When it comes to improving the performance of your manufacturing firm’s health plan, it’s not what you buy, but rather how you buy it. Are you managing your healthcare supply chain with the same efficiency and effectiveness that you use to run your business supply chain?
Manufacturing CFOs like yourself look at healthcare as a selling, general and administrative expense. It’s a cost of doing business where a return on the investment is not expected. You certainly don’t expect it to increase your margin. But when you manage healthcare purchasing as an operating expense, you’re focused on the lowest acquisition cost.
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Typically, the way manufacturers manage healthcare purchasing involves choosing the least bad option from a variety of carriers who are all presenting at least a 10 percent (often higher) premium increase over the previous plan year.
Even worse — although through no fault of their own — employees make healthcare purchasing decisions based on whether or not a provider is in-network. By training employees to operate this way, you are, essentially, providing them with an unlimited corporate credit card to go out and buy healthcare.
Here’s why. If you had a group of employees traveling on a business trip and you told them they would only need to pay a $100 contribution toward the hotel room, what’s to stop them from choosing a Ritz Carlton over a Days Inn? Both provide a decent night’s sleep, but one will cost you, the employer, a significant amount more. You can forget about increasing your margin with a T&E report like that.
This is what manufacturing firms are doing now with their fully insured benefit plans. If a provider is inside your insurance carrier’s network, you’re giving the employee a free pass to choose any facility they’d like — regardless of cost and quality metrics. The employee doesn't know how much they’re costing the plan on the backend, they’re just following the rules by staying in-network and paying their responsibility.
Change Your Approach
To put an end to this practice and increase your margin once and for all, you have to change your approach to healthcare purchasing.
How is it done? Say your employee is looking for an in-patient facility where they will need to undergo a complex operation. Rather than letting the employee make the wrong decision and drive costs up by $75,000 or more, you can spend an extra $2,000 and save $73,000 by waiving their deductible, if they opt to have their procedure done at a center of excellence — one that has higher quality metrics at significantly lower costs.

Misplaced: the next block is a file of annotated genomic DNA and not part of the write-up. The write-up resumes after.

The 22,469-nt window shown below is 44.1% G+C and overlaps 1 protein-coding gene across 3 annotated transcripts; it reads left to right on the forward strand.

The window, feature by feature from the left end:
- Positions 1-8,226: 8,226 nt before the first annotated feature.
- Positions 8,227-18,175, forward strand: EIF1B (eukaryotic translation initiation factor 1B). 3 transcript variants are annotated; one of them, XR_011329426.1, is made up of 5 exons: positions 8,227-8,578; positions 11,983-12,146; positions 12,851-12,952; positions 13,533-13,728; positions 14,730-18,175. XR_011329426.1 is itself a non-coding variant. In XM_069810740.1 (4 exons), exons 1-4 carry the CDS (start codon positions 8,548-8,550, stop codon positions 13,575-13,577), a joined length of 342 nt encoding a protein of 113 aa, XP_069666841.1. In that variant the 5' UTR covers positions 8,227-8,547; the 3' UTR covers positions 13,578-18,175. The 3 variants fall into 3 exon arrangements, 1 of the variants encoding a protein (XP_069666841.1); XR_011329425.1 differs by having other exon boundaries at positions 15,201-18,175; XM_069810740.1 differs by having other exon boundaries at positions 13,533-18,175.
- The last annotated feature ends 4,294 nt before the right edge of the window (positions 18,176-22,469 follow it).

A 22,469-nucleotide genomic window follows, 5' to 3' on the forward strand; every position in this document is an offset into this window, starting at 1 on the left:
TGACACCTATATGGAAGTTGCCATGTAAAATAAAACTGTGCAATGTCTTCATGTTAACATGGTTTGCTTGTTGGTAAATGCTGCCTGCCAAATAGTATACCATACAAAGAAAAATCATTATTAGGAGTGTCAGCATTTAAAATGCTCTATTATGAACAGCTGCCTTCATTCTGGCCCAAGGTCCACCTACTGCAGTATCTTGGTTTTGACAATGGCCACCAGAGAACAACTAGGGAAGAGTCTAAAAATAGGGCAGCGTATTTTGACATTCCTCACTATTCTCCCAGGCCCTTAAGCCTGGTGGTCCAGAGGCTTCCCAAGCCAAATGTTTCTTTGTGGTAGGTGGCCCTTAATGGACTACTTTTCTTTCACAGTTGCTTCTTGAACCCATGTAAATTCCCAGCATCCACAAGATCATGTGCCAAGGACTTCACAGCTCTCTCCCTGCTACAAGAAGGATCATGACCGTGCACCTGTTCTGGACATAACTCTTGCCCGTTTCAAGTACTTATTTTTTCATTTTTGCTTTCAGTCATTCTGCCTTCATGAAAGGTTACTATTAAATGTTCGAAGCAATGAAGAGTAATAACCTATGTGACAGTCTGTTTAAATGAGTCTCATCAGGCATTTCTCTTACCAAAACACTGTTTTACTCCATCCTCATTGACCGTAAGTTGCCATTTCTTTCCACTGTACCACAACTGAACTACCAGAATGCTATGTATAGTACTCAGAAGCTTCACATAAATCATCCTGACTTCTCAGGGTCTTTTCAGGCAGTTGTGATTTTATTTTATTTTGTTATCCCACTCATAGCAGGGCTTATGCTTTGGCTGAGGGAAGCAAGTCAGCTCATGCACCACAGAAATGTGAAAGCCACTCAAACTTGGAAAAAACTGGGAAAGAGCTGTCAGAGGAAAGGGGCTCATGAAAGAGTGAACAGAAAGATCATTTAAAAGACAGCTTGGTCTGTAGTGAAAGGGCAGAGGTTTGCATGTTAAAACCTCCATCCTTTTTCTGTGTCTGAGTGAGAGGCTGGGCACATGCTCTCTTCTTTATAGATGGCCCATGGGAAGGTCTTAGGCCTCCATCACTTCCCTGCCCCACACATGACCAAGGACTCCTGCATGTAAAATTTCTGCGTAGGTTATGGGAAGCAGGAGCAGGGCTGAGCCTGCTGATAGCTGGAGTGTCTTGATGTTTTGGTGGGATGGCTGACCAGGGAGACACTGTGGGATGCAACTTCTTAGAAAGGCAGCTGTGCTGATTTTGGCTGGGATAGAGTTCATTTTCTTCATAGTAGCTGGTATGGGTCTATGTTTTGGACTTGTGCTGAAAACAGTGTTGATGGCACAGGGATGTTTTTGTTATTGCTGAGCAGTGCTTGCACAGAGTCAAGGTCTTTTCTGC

Here is real Medicare data from Pittsburgh as an example:
- one hospital bills $20,800 for a joint replacement procedure.
- Another bills $103,000 for the same procedure.
Even within the same health system, meaning hospitals that are owned by the same parent company, it’s common for charges to vary by tens of thousands of dollars like this. There are a variety of reasons behind it, such as when the company is building a new facility at one location and needs to offset costs. Regardless, none of it is standardized.
- At the $20,800 cost facility in Pittsburgh, Medicare reimburses $11,495 for this procedure.
- At the $103,000 facility, Medicare only reimburses $7,300 for this procedure.
Even a network discount of 50% would have to be multiplied by nearly seven times what Medicare reimburses to make up for the cost differences for the same procedure charged at the most expensive hospital versus the least costly one.
Oh, and the $20,800 facility has a significantly higher Medicare quality rating than the $103,000 facility.
Wouldn't you want your employees going to the highest quality, lowest cost facility? It would reduce your cost while improving employee outcomes. Oh yeah, and dramatically increase your margin. You can do it by making it free to plan participants.
The service is still being rendered, the employee still gets the care, but you changed how you went about the process. Talk about a win-win. Get rid of the SG&A mentality and look at healthcare purchasing like a capital expense — one that can deliver a defined return on investment.
For more information on the steps your manufacturing firm can take today to improve and free up the cash flow necessary to fuel rapid growth, download your free copy of DCW Group’s Ebook, Funding Growth: A Comprehensive Overview of 6 Strategies Leading Manufacturers Often Implement.